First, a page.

Other Applications of AI Mediation in Communications

AI’s role in communications goes beyond just matching customer service agents and callers. It plays a fundamental role in softening the edge of the current crisis.

Early in the coronavirus outbreak, researchers started leveraging online tools to provide feedback to those who were concerned about their symptoms. These tools used not just traditional symptom checkers, but also used geographic data related to reported cases to identify the likelihood someone might be sick and help them determine the next best actions to take. These same tools are now being leveraged as part of the ongoing effort to implement contact tracing at scale.

Applications are being developed that help to fill gaps in the substantial shortfall in mental health professionals. As demand has soared for mental health services, many are left waiting for weeks or longer for an appointment. AI is being used in apps like Wysa to provide conversational support that is designed to address the sources of stress and reduce them. Other apps like BioBase track stress and help to manage it based on mood, while WoeBot leverages best practices from Cognitive Behavioral Therapy to guide users through various exercises designed to reduce stress and improve mental health.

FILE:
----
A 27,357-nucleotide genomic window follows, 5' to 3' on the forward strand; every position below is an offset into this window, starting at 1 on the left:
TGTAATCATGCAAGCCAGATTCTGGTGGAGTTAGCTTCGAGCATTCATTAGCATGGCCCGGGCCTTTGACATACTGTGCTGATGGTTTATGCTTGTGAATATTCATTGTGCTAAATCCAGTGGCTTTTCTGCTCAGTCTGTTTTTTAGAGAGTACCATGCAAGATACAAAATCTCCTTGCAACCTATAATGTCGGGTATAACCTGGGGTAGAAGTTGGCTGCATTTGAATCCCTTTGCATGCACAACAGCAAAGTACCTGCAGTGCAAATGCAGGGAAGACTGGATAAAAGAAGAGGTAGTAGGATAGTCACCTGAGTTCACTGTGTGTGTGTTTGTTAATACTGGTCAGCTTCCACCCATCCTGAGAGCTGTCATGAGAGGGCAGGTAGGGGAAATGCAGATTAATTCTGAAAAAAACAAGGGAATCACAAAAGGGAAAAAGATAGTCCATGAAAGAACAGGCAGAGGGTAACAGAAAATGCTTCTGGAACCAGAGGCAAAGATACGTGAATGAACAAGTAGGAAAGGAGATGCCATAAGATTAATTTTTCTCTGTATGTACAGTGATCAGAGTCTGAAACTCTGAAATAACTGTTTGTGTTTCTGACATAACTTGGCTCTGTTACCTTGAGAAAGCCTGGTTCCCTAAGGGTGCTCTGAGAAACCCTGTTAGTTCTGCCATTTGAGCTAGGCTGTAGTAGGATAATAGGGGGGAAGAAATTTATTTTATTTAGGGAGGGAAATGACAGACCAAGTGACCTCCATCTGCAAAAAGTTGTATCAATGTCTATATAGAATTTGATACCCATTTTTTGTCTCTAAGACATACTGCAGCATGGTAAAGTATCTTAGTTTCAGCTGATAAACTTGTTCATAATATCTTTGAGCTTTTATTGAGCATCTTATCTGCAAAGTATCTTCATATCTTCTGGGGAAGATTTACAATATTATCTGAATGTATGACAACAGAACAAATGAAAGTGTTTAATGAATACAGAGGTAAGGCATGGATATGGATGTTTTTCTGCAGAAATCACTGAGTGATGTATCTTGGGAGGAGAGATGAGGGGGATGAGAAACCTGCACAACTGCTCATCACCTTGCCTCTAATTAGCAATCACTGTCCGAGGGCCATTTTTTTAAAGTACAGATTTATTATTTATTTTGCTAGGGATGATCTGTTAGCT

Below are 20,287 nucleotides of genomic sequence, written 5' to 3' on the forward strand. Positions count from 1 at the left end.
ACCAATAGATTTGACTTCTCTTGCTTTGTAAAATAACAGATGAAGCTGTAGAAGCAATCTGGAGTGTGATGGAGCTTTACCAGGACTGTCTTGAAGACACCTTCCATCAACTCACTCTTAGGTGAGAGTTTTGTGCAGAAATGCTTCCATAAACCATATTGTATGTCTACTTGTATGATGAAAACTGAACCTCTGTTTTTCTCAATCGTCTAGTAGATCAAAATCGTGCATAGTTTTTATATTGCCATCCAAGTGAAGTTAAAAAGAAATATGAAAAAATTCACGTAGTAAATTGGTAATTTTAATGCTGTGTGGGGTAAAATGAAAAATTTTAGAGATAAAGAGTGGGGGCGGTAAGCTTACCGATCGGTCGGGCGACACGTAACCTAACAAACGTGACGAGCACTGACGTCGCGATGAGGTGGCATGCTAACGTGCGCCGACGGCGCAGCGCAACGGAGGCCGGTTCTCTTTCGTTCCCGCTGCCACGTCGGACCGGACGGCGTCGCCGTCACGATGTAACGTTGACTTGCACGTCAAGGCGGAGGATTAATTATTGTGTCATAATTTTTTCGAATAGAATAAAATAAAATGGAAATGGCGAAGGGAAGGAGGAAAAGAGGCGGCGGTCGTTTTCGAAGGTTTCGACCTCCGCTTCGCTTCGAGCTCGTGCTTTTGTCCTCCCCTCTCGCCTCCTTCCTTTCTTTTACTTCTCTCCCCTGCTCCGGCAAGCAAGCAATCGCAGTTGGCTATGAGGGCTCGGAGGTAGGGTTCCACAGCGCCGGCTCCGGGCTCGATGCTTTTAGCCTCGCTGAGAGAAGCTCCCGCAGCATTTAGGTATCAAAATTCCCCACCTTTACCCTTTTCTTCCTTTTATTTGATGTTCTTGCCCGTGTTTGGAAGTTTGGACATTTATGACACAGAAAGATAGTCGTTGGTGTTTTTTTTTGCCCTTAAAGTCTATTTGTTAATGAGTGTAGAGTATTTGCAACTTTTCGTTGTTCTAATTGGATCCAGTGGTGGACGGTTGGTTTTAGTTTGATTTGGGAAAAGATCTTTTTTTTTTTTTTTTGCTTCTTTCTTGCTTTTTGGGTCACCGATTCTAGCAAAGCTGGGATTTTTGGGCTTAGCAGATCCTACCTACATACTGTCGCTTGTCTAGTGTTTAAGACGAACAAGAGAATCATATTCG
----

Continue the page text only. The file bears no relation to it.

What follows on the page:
This is equally important in combating the newest pastime of millions as we’re stuck in our homes for days at a time – doom scrolling. The combination of bad news and fake news is making it difficult to even open a browser without being inundated by stress-inducing headlines. Tools like Meedan, News Ship, and Hoaxy are using a variety of tools to score the accuracy and reputation of certain web pages, weigh facts based on reporting on existing, well-known media, and predict the reputation and accuracy of a story. This kind of technology is also being used by social media companies internally to evaluate posts and flag those that may contain false claims. While human moderators are still tasked with a lot of this review process, AI is enabling them to scale their efforts more rapidly.